In last week’s blog we reviewed the framework for the parry-riposte as preparation and offense. After reading that post, one could come to the conclusion that, after doing all the work to make the preparation successful, the riposte has to be able to do its job. And one would be right. So let’s think about how to make the riposte more dangerous to our opponents and more successful for ourselves.
Although I do not have research data to accurately characterize ripostes, anecdotal reports indicate that the vast majority of ripostes are simple, direct attacks – straight thrusts or direct cuts. This would seem to make sense for a number of reasons. The first way a riposte is normally taught to beginning fencers is as a simple, direct action. The way students practice a riposte tends to be as a simple, direct action. The fastest way to execute a riposte is as a simple, direct action. And traditional fencing doctrine has been for generations that a correctly executed simple, direct riposte will hit the opponent before the opponent can escape in the recovery (although, with the speed of modern fencers, this is no longer a given).
So we should make all our ripostes direct and simple, correct? Well, not really. If you reread the paragraph above, what is the tactical implication of the simple, direct riposte? Go ahead, read it again, think about it …
If you went back and reread the paragraph, there is one obvious conclusion. The direct, simple riposte is predictable. One of the greatest advantages, if not the greatest, you can give an opponent is to be predictable. And yet, we have trained generations of fencers to be predictable.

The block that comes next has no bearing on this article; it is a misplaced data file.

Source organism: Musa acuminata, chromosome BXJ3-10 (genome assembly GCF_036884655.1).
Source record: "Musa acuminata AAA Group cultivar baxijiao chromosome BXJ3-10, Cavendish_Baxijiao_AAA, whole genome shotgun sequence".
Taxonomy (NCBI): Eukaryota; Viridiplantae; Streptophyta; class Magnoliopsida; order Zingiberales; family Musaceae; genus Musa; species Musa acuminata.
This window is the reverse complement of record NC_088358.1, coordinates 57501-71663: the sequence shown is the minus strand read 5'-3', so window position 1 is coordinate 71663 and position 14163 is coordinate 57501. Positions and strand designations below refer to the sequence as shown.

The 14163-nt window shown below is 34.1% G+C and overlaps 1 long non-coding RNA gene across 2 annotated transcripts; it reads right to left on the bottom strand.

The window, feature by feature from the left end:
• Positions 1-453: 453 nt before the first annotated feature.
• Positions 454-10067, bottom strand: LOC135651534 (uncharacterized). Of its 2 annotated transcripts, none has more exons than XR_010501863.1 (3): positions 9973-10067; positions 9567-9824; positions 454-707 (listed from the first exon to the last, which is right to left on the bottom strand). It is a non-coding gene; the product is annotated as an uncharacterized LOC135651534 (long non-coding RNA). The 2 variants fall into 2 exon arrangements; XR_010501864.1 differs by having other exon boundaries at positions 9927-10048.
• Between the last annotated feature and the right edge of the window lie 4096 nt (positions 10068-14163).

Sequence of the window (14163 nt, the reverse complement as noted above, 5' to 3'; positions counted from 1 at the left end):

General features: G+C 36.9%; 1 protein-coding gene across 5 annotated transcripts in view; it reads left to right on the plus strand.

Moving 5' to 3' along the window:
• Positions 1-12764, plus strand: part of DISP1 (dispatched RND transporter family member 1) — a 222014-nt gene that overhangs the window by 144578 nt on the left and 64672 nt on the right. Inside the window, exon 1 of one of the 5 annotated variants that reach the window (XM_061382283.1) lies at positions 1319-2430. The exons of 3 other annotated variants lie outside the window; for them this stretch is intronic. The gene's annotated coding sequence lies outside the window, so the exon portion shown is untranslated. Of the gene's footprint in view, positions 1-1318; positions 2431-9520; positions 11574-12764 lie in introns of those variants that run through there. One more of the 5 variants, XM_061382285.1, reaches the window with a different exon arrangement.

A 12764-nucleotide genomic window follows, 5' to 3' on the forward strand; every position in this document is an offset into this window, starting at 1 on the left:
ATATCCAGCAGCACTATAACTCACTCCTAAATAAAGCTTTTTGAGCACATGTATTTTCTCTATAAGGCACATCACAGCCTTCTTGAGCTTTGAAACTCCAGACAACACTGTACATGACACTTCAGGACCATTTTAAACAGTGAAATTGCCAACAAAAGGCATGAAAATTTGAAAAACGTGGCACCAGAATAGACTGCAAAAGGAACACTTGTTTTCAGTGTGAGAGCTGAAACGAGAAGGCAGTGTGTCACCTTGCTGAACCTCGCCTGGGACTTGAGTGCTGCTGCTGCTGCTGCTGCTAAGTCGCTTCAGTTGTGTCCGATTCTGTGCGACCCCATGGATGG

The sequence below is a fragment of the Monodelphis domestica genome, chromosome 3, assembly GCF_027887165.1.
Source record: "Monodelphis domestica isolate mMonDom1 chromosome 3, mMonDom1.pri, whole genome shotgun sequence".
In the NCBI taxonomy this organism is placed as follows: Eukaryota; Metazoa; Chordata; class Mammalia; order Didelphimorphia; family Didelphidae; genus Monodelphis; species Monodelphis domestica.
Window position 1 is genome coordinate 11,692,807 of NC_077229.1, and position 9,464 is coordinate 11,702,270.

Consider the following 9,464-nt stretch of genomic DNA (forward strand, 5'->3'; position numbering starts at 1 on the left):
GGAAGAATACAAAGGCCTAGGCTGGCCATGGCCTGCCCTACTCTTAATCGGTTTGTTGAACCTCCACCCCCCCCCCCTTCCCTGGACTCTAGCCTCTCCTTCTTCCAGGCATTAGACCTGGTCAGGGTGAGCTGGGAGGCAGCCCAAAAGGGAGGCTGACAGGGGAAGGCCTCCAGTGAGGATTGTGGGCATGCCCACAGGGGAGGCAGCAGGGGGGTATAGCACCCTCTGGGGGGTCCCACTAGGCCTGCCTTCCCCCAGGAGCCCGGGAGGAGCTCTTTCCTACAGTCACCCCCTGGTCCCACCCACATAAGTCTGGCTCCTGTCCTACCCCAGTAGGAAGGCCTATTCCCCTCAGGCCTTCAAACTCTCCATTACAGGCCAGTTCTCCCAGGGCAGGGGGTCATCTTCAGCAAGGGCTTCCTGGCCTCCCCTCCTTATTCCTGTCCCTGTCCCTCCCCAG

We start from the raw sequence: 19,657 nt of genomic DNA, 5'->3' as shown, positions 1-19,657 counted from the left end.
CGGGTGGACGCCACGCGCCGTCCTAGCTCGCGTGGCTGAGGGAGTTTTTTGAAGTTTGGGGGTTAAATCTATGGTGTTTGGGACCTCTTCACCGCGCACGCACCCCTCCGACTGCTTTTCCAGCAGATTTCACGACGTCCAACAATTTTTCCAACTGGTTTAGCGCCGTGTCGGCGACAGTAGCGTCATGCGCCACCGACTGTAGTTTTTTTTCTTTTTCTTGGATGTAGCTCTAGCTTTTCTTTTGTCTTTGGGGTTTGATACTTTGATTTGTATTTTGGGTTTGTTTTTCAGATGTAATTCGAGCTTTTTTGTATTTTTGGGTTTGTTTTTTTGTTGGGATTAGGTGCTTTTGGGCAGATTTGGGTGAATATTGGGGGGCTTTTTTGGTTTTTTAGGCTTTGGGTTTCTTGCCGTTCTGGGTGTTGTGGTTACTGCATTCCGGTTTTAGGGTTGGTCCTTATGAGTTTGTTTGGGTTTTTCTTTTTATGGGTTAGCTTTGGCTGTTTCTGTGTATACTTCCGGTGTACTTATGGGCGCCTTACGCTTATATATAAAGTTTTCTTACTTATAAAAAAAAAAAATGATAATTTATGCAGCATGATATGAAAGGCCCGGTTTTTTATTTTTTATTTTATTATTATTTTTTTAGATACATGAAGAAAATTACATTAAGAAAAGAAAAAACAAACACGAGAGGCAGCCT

The answer to this problem is simple … don’t be predictable. There are 5 simple attacks that can be used as ripostes, 1 direct and 4 indirect. Then there are compound attacks if the opponent is parrying your simple ripostes, ripostes taking the opponent’s blade if she is trying to escape, broken tempo actions, and even attacks on the blade. Nothing compels you to go direct other than your habitual response informed by your training.
In this post I am going to focus on indirect ripostes because of three factors. The bladework is simple (although the cadence of execution may not be). They are quite fast, almost as fast as the simple direct riposte. And they exploit the opponent’s tendency to expect your riposte in the same line as the attack. With that expectation is a pre-commitment to a parry in the same line as the attack, and in many cases a habitual automatic recovery to cover that line. At the least you can force the opponent to rerun their OODA loop; at the best the opponent will actually start movement in the pre-conceived line.
The power of this habitual response cannot be underestimated. When I went to Germany for the Academie d’Armes International Maitre d’Armes course in 2005, I had been fencing sabre for 40 years. I had been thoroughly drilled during a summer at Salle Santelli with Maestro Santelli and Neil Lazar in 1966 in cut head, recover to 3rd. I had been doing that for 39 years. The German Olympic Team trainer I was working with wanted me to cut head, look for his response, recover to close that line. I could not do it. It took the entire lesson to overcome my habitual recovery to 3rd … once. You can imagine the frustration level of both of us …